New Online Community Connects People Affected by Challenging Seizure Disorder

  New Online Community Connects People Affected by Challenging Seizure

Business Wire

DEERFIELD, Ill. -- November 1, 2013

Lundbeck today announced the launch of LGS Together, an online initiative for
people impacted by epilepsy, including those affected by Lennox-Gastaut
syndrome (LGS). LGS Together will help parents and family members share their
personal experiences and find strength for the journey of caring for someone
with a challenging seizure disorder like LGS. The LGS Together launch
coincides with Epilepsy Awareness Month in November and LGS Awareness Day on
Nov. 1.

LGS Together is a result of collaboration among people with LGS, their
families and friends, leading epilepsy and LGS patient organizations and
Lundbeck. The website,, features stories, advice and knowledge
from members of the community, as well as resources and information parents
can use in their daily lives. On the LGS Together Facebook page, parents and
families can get regular updates about the program, discover epilepsy
community events and activities, share personal experiences and encourage each

“As a mother whose daughter has experienced seizures associated with LGS for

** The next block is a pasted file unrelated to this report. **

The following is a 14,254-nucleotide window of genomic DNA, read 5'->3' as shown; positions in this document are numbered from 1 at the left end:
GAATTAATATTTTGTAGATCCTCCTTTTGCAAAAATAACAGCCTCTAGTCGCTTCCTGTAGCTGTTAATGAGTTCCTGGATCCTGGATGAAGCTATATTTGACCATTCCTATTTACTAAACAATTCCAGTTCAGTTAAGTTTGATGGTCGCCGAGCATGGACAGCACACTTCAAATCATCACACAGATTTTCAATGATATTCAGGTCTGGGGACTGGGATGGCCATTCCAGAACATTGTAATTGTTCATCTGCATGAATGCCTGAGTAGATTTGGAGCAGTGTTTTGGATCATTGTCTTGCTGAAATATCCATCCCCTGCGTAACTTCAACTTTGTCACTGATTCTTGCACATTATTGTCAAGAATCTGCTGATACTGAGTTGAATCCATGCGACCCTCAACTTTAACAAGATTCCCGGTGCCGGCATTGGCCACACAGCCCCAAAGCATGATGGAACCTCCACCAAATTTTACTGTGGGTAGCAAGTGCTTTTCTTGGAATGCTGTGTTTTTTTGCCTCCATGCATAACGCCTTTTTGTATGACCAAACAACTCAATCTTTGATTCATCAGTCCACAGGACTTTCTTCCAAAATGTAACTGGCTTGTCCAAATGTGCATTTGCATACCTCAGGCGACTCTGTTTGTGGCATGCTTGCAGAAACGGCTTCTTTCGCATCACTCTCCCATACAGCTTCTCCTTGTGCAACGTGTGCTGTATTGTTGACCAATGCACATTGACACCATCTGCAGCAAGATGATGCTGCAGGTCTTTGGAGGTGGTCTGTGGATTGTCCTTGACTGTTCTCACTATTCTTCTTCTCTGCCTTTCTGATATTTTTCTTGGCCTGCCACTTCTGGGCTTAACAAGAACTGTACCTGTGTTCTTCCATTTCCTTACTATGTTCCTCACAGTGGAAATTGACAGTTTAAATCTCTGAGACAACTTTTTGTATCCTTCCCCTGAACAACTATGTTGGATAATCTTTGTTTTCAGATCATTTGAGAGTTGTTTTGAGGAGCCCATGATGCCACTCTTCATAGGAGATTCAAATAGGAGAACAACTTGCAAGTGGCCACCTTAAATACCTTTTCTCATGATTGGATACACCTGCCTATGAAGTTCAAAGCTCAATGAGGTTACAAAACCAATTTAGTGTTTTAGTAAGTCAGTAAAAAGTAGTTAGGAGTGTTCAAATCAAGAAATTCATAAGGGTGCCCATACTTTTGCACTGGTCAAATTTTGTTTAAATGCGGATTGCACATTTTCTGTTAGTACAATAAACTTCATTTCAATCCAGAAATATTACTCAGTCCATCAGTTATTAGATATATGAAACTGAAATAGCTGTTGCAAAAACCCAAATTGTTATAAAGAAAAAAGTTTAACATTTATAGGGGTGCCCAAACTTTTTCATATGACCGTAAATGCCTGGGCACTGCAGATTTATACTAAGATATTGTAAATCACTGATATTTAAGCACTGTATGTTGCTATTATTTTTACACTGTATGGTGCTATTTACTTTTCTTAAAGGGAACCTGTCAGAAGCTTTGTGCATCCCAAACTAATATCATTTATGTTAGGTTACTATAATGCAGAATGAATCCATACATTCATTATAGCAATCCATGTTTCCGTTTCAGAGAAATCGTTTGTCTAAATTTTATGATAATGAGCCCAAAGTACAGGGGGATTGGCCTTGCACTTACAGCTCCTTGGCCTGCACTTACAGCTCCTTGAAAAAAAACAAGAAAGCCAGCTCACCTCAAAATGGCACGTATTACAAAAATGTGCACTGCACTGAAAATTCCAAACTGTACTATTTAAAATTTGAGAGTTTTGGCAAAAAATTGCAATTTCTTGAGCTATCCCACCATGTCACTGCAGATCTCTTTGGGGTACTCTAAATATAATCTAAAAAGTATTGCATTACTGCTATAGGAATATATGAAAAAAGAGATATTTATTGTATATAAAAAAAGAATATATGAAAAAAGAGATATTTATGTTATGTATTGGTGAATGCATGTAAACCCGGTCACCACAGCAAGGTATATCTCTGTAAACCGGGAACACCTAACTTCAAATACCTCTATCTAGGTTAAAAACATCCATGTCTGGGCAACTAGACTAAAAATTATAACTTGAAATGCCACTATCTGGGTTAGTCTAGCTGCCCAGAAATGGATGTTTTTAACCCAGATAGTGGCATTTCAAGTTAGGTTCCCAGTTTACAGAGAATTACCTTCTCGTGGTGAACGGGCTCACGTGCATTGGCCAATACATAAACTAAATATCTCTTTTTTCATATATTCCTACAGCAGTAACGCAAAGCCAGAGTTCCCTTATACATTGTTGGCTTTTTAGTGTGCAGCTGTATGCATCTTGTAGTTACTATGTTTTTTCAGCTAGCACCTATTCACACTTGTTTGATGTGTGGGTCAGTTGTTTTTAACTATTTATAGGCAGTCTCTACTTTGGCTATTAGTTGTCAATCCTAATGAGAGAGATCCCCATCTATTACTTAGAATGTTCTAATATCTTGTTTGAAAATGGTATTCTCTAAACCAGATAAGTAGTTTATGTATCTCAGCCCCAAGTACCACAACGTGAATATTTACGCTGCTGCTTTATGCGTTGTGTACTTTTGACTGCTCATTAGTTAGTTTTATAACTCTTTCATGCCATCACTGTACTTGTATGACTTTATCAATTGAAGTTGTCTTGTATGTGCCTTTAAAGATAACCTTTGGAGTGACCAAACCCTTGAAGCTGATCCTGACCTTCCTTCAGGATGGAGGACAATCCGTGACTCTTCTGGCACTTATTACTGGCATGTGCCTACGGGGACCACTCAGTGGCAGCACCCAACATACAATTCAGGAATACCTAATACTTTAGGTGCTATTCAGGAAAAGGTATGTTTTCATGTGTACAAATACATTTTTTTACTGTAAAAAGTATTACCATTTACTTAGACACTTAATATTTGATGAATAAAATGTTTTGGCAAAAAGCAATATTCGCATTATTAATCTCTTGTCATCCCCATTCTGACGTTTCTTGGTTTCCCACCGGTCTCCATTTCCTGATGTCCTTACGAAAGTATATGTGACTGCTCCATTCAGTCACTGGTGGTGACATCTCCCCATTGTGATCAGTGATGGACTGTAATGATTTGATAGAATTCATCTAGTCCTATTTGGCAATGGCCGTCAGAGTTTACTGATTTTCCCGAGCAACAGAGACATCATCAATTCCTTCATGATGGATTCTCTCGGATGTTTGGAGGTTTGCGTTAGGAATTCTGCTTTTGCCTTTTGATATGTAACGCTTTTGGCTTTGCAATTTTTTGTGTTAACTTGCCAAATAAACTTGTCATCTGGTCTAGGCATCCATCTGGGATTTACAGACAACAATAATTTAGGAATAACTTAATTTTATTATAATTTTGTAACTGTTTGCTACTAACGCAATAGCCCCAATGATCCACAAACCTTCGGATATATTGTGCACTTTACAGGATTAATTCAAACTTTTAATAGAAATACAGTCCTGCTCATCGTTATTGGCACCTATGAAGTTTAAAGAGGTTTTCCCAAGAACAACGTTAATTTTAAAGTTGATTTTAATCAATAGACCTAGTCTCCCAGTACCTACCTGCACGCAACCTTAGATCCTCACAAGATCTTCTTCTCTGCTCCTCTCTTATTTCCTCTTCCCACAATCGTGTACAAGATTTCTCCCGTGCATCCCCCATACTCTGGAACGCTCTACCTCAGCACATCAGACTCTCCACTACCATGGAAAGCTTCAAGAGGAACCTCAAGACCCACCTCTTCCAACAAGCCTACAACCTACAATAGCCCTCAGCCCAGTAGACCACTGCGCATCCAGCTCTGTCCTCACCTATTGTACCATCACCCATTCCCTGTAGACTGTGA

most of her life, I know how difficult it can be to find answers and support,”
said Jane Medlock, a member of Lundbeck’s LGS Working Group whose insights and
input led to the creation of the site. “I’m happy to be able to share my story
and be part of a community where parents and family members can find strength
from other people who really understand the ins and outs of caring for someone
with challenging seizures.”

Throughout the month of November, the LGS Together Facebook page will feature
the “Find Your Strength” campaign, which provides opportunities for people to
describe how they find strength in their daily lives. Weekly posts will
include videos highlighting unique insights and providing encouragement to the
epilepsy community. For each visitor who “Likes” the weekly featured post,
Lundbeck will make a $1 donation to the LGS Foundation and Epilepsy
Foundation, up to $10,000 to each organization.

“We know from our ongoing conversations with members of the epilepsy community
that parents truly appreciate hearing from other families who understand
epilepsy and LGS. We created LGS Together to help foster that connection,”
said Jill Gattone, manager of epilepsy advocacy and patient support at
Lundbeck. “Parents can visit the website to get guidance from others living
with LGS and join the Facebook page to extend the conversation.”

For more information, please visit and

About Lennox-Gastaut Syndrome (LGS)

LGS is a rare and severe form of epilepsy.^1 The most common features of LGS
are multiple types of seizures, frequent seizures, delays in mental and/or
physical motor skills and an abnormal EEG or brain wave pattern.^1,2 LGS
typically occurs between 2-8 years of age,^3 and 80 percent of children
diagnosed with LGS will continue having seizures into their adult years.^3 The
prognosis of Lennox-Gastaut syndrome can greatly vary from person to person.^4
Complete recovery, with freedom of seizures and normal development, is unusual
for a child with LGS. There is no cure for the disorder.^4

About the Lennox-Gastaut Syndrome Foundation